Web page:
EFFICIENCY: Maine launches a $4 million program to help its smallest towns make efficient improvements to public buildings, cutting energy use and bills. (Energy News Network)

OIL & GAS: Connecticut agrees to buy a $7.3 million natural gas power plant in Hartford to power heating and cooling, despite a state order to move toward clean energy. (Hartford Courant)

SOLAR:
• While Maryland, Washington, D.C., and New York have gotten the ball rolling on building community solar arrays for low-income residents, Pennsylvania still hasn’t passed legislation to authorize the practice. (Bay Journal)
• A national farmland preservation group joins forces with clean energy developers to build arrays in states with strong community solar programs, including New York. (Times Union)
• After installing a solar array and seeing major electricity cost savings, a northern Maine town’s sewer department encourages a local school to do the same. (Bangor Daily News)

UTILITIES:
• New York City’s electricity provider Con Edison sells its clean energy division to German company RWE, making the latter the second largest U.S. solar operator. (PV Magazine)
• Maine officials order Central Maine Power to remove timber mats and felled trees along a 22-mile stretch of the New England Clean Energy Connect corridor that was cut before its license was suspended. (Maine Public)
• A coastal Massachusetts town’s municipal utility seeks input on a proposed underground transmission line. (Boston Globe)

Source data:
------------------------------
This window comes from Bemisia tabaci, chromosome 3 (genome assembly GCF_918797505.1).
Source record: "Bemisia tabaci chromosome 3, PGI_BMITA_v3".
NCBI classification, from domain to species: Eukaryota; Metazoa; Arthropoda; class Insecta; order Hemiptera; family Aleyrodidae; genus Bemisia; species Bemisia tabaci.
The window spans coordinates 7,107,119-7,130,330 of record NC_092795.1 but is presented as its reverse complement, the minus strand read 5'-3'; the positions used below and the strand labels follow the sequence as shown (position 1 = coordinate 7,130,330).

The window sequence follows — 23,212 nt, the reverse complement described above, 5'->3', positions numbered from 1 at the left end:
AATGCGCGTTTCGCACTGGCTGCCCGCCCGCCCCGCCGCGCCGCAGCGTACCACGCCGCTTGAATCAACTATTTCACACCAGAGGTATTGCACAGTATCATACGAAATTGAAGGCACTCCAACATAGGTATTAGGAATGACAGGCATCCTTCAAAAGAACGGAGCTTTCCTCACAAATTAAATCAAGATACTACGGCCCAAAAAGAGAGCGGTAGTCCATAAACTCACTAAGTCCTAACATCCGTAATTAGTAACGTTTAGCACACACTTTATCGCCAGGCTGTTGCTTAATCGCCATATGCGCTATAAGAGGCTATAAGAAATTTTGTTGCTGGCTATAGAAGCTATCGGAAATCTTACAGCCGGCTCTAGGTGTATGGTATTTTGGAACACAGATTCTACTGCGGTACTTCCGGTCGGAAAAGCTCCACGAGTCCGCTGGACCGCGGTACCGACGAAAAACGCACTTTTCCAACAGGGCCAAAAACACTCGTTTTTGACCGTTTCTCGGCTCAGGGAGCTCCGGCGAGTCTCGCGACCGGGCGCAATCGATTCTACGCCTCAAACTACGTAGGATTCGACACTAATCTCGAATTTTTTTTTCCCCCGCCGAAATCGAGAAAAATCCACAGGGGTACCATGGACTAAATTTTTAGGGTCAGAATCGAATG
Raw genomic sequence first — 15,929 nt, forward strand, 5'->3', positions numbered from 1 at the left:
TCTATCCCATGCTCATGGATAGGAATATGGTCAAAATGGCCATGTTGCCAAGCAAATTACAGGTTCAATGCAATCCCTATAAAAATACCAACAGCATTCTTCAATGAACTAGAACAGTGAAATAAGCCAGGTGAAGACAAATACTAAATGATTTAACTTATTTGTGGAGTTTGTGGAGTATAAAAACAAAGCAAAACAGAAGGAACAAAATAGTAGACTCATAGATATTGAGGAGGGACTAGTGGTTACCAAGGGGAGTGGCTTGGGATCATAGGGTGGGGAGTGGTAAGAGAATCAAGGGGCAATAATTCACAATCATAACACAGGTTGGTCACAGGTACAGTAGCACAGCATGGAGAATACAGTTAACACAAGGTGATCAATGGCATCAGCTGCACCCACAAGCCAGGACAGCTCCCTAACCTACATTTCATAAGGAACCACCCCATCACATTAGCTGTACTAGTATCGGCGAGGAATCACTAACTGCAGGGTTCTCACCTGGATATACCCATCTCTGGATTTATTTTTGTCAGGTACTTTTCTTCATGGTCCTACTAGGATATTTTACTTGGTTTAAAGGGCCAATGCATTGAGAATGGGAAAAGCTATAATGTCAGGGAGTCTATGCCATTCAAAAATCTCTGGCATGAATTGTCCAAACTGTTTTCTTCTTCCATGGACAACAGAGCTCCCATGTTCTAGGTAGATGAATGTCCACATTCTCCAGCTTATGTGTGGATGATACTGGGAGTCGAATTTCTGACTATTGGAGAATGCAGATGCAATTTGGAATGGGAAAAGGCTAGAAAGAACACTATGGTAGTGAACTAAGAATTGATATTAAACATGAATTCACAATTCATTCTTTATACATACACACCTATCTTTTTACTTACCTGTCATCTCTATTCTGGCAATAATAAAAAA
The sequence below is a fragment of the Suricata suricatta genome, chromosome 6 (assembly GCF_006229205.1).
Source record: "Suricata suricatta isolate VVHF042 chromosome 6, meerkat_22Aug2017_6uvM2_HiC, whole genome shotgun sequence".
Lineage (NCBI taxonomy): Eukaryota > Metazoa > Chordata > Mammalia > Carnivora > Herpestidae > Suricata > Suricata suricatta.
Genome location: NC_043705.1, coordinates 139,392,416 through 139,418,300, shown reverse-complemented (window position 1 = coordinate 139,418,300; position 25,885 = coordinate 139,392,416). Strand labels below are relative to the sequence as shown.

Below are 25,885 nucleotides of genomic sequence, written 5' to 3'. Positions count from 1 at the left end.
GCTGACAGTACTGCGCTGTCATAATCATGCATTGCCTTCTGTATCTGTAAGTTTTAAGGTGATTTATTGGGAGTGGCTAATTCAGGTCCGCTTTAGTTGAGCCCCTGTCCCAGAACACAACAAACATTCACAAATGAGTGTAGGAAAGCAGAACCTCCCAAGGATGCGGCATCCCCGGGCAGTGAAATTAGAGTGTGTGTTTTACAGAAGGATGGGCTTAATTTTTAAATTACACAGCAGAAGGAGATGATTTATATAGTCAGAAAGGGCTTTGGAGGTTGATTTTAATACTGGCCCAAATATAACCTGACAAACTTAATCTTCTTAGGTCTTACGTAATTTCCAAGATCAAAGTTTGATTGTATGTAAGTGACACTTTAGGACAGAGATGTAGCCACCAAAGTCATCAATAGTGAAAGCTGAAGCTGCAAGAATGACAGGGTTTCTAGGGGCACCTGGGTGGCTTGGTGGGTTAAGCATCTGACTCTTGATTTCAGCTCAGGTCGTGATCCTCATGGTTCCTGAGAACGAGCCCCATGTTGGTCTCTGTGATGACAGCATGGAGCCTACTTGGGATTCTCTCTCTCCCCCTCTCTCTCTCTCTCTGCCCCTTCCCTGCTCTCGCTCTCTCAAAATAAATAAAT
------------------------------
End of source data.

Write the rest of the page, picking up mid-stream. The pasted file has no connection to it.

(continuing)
ELECTRIC VEHICLES:
• New York City announces a plan to turn defunct newsstands into electric bicycle charging hubs where delivery workers can recharge themselves and their bikes. (Streetsblog)
• With only one fast charging station in all of Manhattan and the Bronx, New York City faces a major challenge as the state plans to transition to electric vehicles. (Vice)
• Maine electric motor sellers say both commercial and recreational boaters are adopting battery power, though it’ll take a while for larger diesel-guzzling workboats to make the switch. (Maine Public)

POLICY: Massachusetts’ governor approves a fix to a legislative loophole that kept communities served by municipal light plants from receiving grants for clean energy projects. (State House News Service) 

STORAGE: New York announces a new lithium-ion battery plant will be built in Chautauqua County, producing batteries for electric forklifts, trucks and buses. (WKBW)

EMISSIONS: New Jersey climate advocates say a proposed bill would consider energy produced by waste incinerators to be renewable, ignoring the pollutants and greenhouse gases they emit in the process. (Patch)

COMMENTARY: Rhode Island’s coastal resources agency faces a staffing shortage that hinders its ability to build resilience against climate change and handle wind development siting issues, an advocate writes. (Providence Journal)

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Kathryn Krawczyk

Kathryn brings her extensive editorial background to the Energy News Network team, where she oversees the early-morning production of ENN’s five email digest newsletters as well as distribution of ENN’s original journalism with other media outlets. From documenting chronic illness’ effect on college students to following the inner workings of Congress, Kathryn has built a broad experience in her more than five years working at major publications including The Week Magazine. Kathryn holds a Bachelor of Science in magazine journalism and information management and technology from Syracuse University.